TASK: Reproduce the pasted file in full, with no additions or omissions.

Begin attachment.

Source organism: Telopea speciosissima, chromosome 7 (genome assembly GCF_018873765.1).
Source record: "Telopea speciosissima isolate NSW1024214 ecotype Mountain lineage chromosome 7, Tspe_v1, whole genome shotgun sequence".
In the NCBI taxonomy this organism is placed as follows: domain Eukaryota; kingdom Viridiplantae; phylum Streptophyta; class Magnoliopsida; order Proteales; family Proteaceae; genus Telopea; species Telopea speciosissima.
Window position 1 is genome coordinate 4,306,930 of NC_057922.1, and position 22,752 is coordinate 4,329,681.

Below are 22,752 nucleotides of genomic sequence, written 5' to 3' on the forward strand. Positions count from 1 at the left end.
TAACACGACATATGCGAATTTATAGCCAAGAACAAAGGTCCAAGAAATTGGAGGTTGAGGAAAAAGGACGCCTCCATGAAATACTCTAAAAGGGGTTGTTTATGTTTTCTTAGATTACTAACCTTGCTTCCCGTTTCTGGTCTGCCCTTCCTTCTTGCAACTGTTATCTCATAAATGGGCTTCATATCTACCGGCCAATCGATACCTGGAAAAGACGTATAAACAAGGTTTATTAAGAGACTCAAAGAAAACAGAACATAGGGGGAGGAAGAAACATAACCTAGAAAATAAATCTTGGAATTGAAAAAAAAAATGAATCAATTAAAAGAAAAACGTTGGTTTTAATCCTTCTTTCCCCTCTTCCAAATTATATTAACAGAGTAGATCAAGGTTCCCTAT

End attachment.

Source organism: Telopea speciosissima, chromosome 7 (genome assembly GCF_018873765.1).
Source record: "Telopea speciosissima isolate NSW1024214 ecotype Mountain lineage chromosome 7, Tspe_v1, whole genome shotgun sequence".
In the NCBI taxonomy this organism is placed as follows: domain Eukaryota; kingdom Viridiplantae; phylum Streptophyta; class Magnoliopsida; order Proteales; family Proteaceae; genus Telopea; species Telopea speciosissima.
Window position 1 is genome coordinate 4,306,930 of NC_057922.1, and position 22,752 is coordinate 4,329,681.

Below are 22,752 nucleotides of genomic sequence, written 5' to 3' on the forward strand. Positions count from 1 at the left end.
TAACACGACATATGCGAATTTATAGCCAAGAACAAAGGTCCAAGAAATTGGAGGTTGAGGAAAAAGGACGCCTCCATGAAATACTCTAAAAGGGGTTGTTTATGTTTTCTTAGATTACTAACCTTGCTTCCCGTTTCTGGTCTGCCCTTCCTTCTTGCAACTGTTATCTCATAAATGGGCTTCATATCTACCGGCCAATCGATACCTGGAAAAGACGTATAAACAAGGTTTATTAAGAGACTCAAAGAAAACAGAACATAGGGGGAGGAAGAAACATAACCTAGAAAATAAATCTTGGAATTGAAAAAAAAAATGAATCAATTAAAAGAAAAACGTTGGTTTTAATCCTTCTTTCCCCTCTTCCAAATTATATTAACAGAGTAGATCAAGGTTCCCTAT